Presidential Percentages

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The last Democrat to win 50 percent of the so-called "popular vote"* for President was Jimmy Carter in 1976, with 50.081 percent. Bill Clinton never did: he got 43 and 49 percent, respectively. Before Carter it was LBJ in '64 with 61 percent. Before that, FDR with 53 percent in 1944. Truman and Kennedy never got 50 percent, either.

So two of the five Democrats since FDR did not get 50 percent, but all five elected Republicans got 50 percent of the "popular vote:" Eisenhower twice, Nixon once (second term), Reagan twice, Bush I once, and Bush II once (second term) all got 50 percent.

Also note that of the five, only Clinton was elected for two terms; four of the five Republicans were elected for two terms.

It's a grand total of, since FDR, seven-of-nine terms with more than 50 percent of the vote for Republicans, versus two-of-six for the Democrats.

I looked all this up because I knew Clinton never got 50 percent, but wasn't sure about all the rest before Reagan (only a few, like Nixon in '72). And I was thinking about Clinton, because it is hard for me to see how Bill Clinton could only 49 percent of the vote against Bob Dole in '96, and Hillary could be expected to do much better against John McCain in '08. I know there's 12 years separating the two, but Bill was much more popular than Hillary, and Dole much less so than McCain.

Of course, Obama might win the nomination. He has a chance to win ... unless people actually look at his record and his platform.

Now, granted, the last time a Democrat won with more than 50 percent was when the popularity of the GOP was at a nearly all-time low. And that's the normal story: the last three majority-popular-vote winners for the Democrats were propelled to victory by tragedy: the Great Depression, JFK's assassination, and Watergate. Two of those were blamed directly on the GOP.

And we see some of the same this year: a very unpopular Republican Party. The difference this time is that the Democratic Party today has nowhere near the popularity of '32 or '64. It's a lot closer today to '76, where Carter won not so much because he was a Democrat (who were at the time still viewed negatively largely because of Vietnam and civil rights), but because the Democrats weren't Republicans. But Carter was facing the man who pardoned Nixon, who while well-liked, was not widely respected across the country for many actions taken over the course of his long political career. And it was merely two years after the pardon. And despite all that, Ford still made it a very close election.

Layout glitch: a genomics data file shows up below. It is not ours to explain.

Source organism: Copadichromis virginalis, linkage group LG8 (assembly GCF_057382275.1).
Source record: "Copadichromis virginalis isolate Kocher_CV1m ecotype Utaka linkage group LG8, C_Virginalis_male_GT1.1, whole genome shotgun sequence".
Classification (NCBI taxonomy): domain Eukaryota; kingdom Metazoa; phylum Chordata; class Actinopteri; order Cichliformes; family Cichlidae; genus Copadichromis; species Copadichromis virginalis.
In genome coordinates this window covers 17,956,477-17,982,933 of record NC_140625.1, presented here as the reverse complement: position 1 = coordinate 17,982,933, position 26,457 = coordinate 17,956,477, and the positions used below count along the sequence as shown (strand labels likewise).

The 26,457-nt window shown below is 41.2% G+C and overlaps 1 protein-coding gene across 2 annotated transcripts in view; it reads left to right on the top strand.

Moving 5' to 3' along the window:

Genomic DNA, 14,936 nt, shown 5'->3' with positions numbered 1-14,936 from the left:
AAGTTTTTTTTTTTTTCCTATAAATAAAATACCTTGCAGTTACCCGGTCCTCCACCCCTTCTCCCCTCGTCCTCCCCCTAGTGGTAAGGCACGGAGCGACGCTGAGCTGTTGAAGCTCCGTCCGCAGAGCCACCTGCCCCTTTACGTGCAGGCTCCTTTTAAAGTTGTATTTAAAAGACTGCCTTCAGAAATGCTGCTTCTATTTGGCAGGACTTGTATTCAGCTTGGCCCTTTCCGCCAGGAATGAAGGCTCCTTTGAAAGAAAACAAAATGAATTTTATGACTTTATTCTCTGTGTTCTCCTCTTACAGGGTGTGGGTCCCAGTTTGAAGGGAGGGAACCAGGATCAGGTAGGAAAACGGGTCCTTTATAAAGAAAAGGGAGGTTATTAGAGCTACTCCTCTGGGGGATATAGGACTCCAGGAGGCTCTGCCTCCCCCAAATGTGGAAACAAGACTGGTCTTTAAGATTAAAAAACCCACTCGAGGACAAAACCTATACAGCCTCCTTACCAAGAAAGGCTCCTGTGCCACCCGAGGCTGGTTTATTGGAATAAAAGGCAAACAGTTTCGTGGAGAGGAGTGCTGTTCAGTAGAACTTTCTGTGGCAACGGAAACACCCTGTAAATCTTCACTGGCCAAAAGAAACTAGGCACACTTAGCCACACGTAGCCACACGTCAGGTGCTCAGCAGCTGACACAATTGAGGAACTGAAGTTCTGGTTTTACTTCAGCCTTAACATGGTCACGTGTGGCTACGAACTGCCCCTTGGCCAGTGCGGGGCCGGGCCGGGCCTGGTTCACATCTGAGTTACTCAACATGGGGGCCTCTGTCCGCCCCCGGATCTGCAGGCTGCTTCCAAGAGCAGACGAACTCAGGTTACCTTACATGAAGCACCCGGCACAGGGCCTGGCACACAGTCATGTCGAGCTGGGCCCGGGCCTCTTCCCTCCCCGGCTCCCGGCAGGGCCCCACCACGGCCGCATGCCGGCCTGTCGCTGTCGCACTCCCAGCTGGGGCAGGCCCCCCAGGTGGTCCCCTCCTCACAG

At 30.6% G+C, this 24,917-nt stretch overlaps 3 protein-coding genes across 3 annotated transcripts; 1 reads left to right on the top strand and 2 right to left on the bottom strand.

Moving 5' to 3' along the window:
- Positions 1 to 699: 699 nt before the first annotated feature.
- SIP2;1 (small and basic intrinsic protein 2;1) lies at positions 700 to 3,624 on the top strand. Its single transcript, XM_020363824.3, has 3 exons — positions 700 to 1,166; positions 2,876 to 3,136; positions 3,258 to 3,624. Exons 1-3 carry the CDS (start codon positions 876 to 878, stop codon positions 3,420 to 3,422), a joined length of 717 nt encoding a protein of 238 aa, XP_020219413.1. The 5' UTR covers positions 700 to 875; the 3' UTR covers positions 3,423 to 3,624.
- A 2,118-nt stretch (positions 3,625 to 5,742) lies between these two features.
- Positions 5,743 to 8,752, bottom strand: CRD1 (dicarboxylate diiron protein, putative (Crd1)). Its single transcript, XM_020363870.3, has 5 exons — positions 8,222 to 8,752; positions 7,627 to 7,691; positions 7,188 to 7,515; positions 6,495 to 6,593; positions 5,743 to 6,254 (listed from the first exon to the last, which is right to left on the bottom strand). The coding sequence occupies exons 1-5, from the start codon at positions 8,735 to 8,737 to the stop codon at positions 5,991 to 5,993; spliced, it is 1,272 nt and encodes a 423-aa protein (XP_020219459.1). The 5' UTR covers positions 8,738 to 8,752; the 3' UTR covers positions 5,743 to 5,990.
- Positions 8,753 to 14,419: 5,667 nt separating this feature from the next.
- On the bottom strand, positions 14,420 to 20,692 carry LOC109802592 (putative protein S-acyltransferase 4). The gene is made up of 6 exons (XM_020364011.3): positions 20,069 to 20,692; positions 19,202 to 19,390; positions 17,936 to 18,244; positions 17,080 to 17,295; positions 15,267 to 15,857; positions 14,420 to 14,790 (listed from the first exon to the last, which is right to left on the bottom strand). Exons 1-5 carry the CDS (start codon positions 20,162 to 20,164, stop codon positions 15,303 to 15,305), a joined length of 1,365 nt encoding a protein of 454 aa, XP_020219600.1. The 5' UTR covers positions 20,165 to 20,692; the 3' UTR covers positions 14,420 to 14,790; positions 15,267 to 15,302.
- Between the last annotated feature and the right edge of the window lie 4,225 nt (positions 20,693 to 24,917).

McCain is in a very different situation. Voters have already taken out their frustrations on the GOP in 2006, removing them from power in both houses of Congress. And McCain is not viewed as having strong ties to most of the problems of the Bush Administration, except Iraq, and even there, McCain has a strong record of opposing the methods used by Bush, whether on torture or military strategy or troop deployment. Of course, the Democrats are already trying to tie him to Bush as much as possible, but for most people whose votes are available, it won't work.

I've thought for a long time that McCain was the best candidate to face the Democrats, and everything I've seen in the intervening two-plus years has only backed that up, including history. And that's not even including a potential "Nader factor" (who will likely increase his influence over 2004, where he became an essential nonfactor because the anti-Bush factor was much stronger than it will be this time, and drove more people to vote for Kerry).

* Of course, the "popular vote" has no real meaning by itself, so feel free to disregard everything I say about it.

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